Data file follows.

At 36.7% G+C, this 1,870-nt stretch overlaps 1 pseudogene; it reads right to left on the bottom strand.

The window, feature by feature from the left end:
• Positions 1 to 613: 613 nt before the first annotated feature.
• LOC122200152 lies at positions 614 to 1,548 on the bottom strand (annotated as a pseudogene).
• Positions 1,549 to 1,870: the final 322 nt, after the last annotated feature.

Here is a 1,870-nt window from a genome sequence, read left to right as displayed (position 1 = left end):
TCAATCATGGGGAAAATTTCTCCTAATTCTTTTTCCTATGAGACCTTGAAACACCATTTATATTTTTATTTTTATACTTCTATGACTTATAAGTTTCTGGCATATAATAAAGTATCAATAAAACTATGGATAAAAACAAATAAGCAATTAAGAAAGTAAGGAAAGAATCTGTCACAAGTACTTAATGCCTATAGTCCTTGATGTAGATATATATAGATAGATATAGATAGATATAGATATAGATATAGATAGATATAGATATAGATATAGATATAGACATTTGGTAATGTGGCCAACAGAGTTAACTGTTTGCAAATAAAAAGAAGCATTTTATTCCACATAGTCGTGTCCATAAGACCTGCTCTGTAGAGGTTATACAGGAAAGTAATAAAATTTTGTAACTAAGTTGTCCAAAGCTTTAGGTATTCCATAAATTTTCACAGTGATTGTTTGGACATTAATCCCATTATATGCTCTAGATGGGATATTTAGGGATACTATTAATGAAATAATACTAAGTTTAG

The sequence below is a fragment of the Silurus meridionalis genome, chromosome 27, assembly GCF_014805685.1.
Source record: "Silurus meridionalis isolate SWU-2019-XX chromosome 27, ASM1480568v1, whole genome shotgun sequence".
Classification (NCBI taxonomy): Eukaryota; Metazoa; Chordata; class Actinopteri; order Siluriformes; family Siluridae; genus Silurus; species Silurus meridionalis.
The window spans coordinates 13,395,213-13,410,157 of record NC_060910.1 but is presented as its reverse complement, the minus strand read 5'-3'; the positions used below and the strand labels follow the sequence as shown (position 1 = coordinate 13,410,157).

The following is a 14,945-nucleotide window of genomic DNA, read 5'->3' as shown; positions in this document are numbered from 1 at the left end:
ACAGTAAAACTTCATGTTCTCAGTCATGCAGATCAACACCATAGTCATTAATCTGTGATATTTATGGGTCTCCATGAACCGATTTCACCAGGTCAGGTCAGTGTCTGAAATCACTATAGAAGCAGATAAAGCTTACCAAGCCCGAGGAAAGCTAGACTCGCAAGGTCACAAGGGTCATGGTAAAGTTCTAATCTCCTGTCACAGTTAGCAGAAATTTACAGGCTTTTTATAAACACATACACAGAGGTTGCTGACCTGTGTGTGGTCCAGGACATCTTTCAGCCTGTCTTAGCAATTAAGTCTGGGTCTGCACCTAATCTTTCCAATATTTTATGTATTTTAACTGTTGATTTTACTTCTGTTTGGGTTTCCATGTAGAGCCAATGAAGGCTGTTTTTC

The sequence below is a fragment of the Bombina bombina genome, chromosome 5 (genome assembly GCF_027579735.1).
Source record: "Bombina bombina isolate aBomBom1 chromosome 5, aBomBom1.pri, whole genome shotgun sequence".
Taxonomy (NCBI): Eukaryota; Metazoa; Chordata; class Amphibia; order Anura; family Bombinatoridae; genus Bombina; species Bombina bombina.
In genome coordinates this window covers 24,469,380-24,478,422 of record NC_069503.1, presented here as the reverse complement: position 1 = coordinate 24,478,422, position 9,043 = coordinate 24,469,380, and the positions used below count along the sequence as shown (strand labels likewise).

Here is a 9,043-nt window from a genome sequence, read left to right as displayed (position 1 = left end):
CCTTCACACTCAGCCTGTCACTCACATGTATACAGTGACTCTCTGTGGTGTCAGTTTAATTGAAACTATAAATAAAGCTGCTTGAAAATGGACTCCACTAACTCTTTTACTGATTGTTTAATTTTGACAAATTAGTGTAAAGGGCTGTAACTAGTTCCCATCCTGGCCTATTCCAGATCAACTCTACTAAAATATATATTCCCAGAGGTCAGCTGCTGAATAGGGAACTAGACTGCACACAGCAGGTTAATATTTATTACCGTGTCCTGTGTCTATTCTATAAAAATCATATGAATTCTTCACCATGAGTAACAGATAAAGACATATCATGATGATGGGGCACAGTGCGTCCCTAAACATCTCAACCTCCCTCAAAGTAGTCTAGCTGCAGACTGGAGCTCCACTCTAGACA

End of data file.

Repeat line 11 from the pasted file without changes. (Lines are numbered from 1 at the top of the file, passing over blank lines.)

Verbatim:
The window spans coordinates 13,395,213-13,410,157 of record NC_060910.1 but is presented as its reverse complement, the minus strand read 5'-3'; the positions used below and the strand labels follow the sequence as shown (position 1 = coordinate 13,410,157).